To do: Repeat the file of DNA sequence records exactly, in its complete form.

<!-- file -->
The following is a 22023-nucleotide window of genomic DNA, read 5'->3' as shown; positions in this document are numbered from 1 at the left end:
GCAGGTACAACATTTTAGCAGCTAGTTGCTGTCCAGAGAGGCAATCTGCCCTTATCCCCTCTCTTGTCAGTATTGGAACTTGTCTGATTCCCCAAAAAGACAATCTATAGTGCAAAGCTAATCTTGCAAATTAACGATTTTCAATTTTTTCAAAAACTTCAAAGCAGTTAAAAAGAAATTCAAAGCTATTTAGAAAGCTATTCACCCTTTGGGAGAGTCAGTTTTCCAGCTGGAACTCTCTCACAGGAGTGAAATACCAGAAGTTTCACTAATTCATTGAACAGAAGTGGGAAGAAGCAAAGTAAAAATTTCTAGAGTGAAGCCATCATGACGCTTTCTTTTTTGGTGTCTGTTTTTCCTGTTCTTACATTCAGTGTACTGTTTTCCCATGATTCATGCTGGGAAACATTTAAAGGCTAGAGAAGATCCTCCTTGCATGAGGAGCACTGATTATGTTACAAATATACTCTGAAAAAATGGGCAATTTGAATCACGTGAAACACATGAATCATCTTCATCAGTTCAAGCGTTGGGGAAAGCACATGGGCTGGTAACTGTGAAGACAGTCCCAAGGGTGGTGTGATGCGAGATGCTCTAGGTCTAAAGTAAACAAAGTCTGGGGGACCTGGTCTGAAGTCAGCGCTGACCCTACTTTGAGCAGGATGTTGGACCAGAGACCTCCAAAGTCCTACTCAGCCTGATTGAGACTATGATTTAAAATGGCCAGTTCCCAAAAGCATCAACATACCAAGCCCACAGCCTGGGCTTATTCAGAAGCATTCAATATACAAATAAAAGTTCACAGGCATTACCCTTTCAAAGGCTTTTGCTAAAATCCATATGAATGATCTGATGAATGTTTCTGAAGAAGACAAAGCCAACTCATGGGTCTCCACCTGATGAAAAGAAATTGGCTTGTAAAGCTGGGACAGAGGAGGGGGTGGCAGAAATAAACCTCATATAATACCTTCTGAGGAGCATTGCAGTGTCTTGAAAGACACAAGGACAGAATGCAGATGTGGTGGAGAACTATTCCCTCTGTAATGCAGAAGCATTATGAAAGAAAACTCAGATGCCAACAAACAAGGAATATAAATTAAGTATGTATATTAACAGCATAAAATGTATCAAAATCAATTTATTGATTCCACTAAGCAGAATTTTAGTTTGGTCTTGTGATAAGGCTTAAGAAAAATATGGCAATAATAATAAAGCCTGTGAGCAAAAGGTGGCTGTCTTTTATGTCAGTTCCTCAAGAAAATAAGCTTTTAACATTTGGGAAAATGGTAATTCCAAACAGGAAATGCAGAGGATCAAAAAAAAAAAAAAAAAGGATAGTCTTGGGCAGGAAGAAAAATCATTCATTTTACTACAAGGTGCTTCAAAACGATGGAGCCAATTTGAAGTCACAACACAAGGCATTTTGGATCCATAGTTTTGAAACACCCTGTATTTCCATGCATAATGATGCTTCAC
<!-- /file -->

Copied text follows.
The following is a 22023-nucleotide window of genomic DNA, read 5'->3' as shown; positions in this document are numbered from 1 at the left end:
GCAGGTACAACATTTTAGCAGCTAGTTGCTGTCCAGAGAGGCAATCTGCCCTTATCCCCTCTCTTGTCAGTATTGGAACTTGTCTGATTCCCCAAAAAGACAATCTATAGTGCAAAGCTAATCTTGCAAATTAACGATTTTCAATTTTTTCAAAAACTTCAAAGCAGTTAAAAAGAAATTCAAAGCTATTTAGAAAGCTATTCACCCTTTGGGAGAGTCAGTTTTCCAGCTGGAACTCTCTCACAGGAGTGAAATACCAGAAGTTTCACTAATTCATTGAACAGAAGTGGGAAGAAGCAAAGTAAAAATTTCTAGAGTGAAGCCATCATGACGCTTTCTTTTTTGGTGTCTGTTTTTCCTGTTCTTACATTCAGTGTACTGTTTTCCCATGATTCATGCTGGGAAACATTTAAAGGCTAGAGAAGATCCTCCTTGCATGAGGAGCACTGATTATGTTACAAATATACTCTGAAAAAATGGGCAATTTGAATCACGTGAAACACATGAATCATCTTCATCAGTTCAAGCGTTGGGGAAAGCACATGGGCTGGTAACTGTGAAGACAGTCCCAAGGGTGGTGTGATGCGAGATGCTCTAGGTCTAAAGTAAACAAAGTCTGGGGGACCTGGTCTGAAGTCAGCGCTGACCCTACTTTGAGCAGGATGTTGGACCAGAGACCTCCAAAGTCCTACTCAGCCTGATTGAGACTATGATTTAAAATGGCCAGTTCCCAAAAGCATCAACATACCAAGCCCACAGCCTGGGCTTATTCAGAAGCATTCAATATACAAATAAAAGTTCACAGGCATTACCCTTTCAAAGGCTTTTGCTAAAATCCATATGAATGATCTGATGAATGTTTCTGAAGAAGACAAAGCCAACTCATGGGTCTCCACCTGATGAAAAGAAATTGGCTTGTAAAGCTGGGACAGAGGAGGGGGTGGCAGAAATAAACCTCATATAATACCTTCTGAGGAGCATTGCAGTGTCTTGAAAGACACAAGGACAGAATGCAGATGTGGTGGAGAACTATTCCCTCTGTAATGCAGAAGCATTATGAAAGAAAACTCAGATGCCAACAAACAAGGAATATAAATTAAGTATGTATATTAACAGCATAAAATGTATCAAAATCAATTTATTGATTCCACTAAGCAGAATTTTAGTTTGGTCTTGTGATAAGGCTTAAGAAAAATATGGCAATAATAATAAAGCCTGTGAGCAAAAGGTGGCTGTCTTTTATGTCAGTTCCTCAAGAAAATAAGCTTTTAACATTTGGGAAAATGGTAATTCCAAACAGGAAATGCAGAGGATCAAAAAAAAAAAAAAAAAGGATAGTCTTGGGCAGGAAGAAAAATCATTCATTTTACTACAAGGTGCTTCAAAACGATGGAGCCAATTTGAAGTCACAACACAAGGCATTTTGGATCCATAGTTTTGAAACACCCTGTATTTCCATGCATAATGATGCTTCAC